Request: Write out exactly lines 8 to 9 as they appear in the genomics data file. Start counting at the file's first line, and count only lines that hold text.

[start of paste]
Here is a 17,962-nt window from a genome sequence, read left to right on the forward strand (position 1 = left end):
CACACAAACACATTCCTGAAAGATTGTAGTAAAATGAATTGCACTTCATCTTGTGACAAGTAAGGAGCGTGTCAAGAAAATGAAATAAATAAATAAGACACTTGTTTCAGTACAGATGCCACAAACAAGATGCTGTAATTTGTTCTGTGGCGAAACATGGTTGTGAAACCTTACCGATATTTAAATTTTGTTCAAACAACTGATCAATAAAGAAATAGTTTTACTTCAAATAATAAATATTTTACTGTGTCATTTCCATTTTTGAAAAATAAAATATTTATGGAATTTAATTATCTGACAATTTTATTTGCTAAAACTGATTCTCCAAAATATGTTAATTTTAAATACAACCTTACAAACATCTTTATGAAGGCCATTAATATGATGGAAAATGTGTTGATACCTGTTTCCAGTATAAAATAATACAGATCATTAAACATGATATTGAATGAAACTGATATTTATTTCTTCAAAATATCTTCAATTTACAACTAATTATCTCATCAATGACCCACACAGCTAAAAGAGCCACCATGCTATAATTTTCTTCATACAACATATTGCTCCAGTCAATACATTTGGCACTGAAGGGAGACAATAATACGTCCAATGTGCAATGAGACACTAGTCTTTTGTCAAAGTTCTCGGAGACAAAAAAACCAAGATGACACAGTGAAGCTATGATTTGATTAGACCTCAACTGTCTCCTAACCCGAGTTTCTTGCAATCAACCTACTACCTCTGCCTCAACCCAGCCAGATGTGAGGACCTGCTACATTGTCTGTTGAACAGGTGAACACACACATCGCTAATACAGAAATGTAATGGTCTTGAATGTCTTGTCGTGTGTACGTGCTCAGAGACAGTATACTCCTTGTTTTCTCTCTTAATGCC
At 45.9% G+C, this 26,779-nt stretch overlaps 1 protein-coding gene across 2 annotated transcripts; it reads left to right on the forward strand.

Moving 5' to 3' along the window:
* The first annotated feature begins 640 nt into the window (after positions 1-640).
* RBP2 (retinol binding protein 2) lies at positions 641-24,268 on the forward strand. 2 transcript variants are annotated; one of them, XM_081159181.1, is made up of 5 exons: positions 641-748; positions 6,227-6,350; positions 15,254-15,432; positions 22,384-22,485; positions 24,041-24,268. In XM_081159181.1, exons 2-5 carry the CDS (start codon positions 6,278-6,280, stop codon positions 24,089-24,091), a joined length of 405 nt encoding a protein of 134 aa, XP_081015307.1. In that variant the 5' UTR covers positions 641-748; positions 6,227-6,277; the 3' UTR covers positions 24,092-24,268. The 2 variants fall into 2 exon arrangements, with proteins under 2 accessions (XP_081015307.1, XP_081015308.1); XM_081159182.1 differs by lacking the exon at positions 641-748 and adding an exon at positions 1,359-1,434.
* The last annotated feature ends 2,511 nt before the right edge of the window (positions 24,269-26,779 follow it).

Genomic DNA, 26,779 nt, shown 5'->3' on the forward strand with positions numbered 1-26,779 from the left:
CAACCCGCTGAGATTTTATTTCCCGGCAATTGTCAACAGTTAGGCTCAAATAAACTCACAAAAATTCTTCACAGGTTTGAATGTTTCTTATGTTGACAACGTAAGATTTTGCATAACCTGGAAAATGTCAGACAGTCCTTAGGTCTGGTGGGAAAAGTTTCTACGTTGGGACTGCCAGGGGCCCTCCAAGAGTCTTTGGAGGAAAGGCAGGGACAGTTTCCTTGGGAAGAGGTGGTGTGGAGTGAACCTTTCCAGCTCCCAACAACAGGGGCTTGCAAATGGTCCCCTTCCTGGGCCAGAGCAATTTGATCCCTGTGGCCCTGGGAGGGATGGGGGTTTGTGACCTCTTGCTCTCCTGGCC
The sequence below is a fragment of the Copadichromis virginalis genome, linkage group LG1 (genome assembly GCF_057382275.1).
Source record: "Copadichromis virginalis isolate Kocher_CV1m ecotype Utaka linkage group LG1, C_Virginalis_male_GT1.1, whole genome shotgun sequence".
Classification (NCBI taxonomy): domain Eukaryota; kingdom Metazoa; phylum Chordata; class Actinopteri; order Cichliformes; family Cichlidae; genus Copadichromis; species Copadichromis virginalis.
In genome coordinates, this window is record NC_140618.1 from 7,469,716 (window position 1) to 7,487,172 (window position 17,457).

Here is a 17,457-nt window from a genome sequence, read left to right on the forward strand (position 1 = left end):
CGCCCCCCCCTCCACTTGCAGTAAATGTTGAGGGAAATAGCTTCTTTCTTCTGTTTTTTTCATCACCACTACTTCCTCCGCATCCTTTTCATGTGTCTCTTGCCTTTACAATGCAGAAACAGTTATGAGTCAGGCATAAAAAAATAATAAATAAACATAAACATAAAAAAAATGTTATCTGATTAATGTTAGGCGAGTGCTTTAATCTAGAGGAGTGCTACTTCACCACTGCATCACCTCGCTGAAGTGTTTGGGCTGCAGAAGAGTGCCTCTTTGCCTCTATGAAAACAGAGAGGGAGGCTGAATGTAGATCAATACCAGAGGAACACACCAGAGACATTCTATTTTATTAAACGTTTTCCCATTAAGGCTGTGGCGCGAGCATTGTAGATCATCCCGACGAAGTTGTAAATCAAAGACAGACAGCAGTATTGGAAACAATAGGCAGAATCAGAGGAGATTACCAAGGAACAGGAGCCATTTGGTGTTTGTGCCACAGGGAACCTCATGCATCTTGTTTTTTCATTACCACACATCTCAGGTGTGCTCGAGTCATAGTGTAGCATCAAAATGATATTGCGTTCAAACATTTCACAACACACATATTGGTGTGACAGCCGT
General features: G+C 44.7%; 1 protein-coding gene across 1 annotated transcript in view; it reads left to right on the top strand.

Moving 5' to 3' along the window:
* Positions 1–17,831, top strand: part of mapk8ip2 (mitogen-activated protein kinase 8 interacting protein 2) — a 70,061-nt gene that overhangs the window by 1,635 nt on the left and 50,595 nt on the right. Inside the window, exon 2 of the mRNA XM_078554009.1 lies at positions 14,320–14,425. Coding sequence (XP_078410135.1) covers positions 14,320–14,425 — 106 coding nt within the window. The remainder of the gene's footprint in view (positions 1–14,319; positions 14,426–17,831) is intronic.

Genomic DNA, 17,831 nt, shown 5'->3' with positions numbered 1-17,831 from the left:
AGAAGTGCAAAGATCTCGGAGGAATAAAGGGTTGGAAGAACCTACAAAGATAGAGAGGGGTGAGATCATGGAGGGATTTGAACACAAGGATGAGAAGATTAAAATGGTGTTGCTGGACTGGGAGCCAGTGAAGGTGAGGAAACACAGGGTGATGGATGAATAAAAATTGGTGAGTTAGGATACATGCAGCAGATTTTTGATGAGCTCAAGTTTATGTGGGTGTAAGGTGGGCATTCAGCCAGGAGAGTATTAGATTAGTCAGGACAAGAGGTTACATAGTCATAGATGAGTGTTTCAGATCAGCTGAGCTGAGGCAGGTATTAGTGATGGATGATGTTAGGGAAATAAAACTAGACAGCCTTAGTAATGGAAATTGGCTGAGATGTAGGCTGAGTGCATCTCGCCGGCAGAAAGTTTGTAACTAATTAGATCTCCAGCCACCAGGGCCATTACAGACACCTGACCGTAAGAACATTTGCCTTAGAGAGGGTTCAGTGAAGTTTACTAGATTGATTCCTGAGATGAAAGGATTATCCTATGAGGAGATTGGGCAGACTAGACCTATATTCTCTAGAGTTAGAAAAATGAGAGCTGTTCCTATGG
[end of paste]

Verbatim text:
Genomic DNA, 26,779 nt, shown 5'->3' on the forward strand with positions numbered 1-26,779 from the left:
CAACCCGCTGAGATTTTATTTCCCGGCAATTGTCAACAGTTAGGCTCAAATAAACTCACAAAAATTCTTCACAGGTTTGAATGTTTCTTATGTTGACAACGTAAGATTTTGCATAACCTGGAAAATGTCAGACAGTCCTTAGGTCTGGTGGGAAAAGTTTCTACGTTGGGACTGCCAGGGGCCCTCCAAGAGTCTTTGGAGGAAAGGCAGGGACAGTTTCCTTGGGAAGAGGTGGTGTGGAGTGAACCTTTCCAGCTCCCAACAACAGGGGCTTGCAAATGGTCCCCTTCCTGGGCCAGAGCAATTTGATCCCTGTGGCCCTGGGAGGGATGGGGGTTTGTGACCTCTTGCTCTCCTGGCC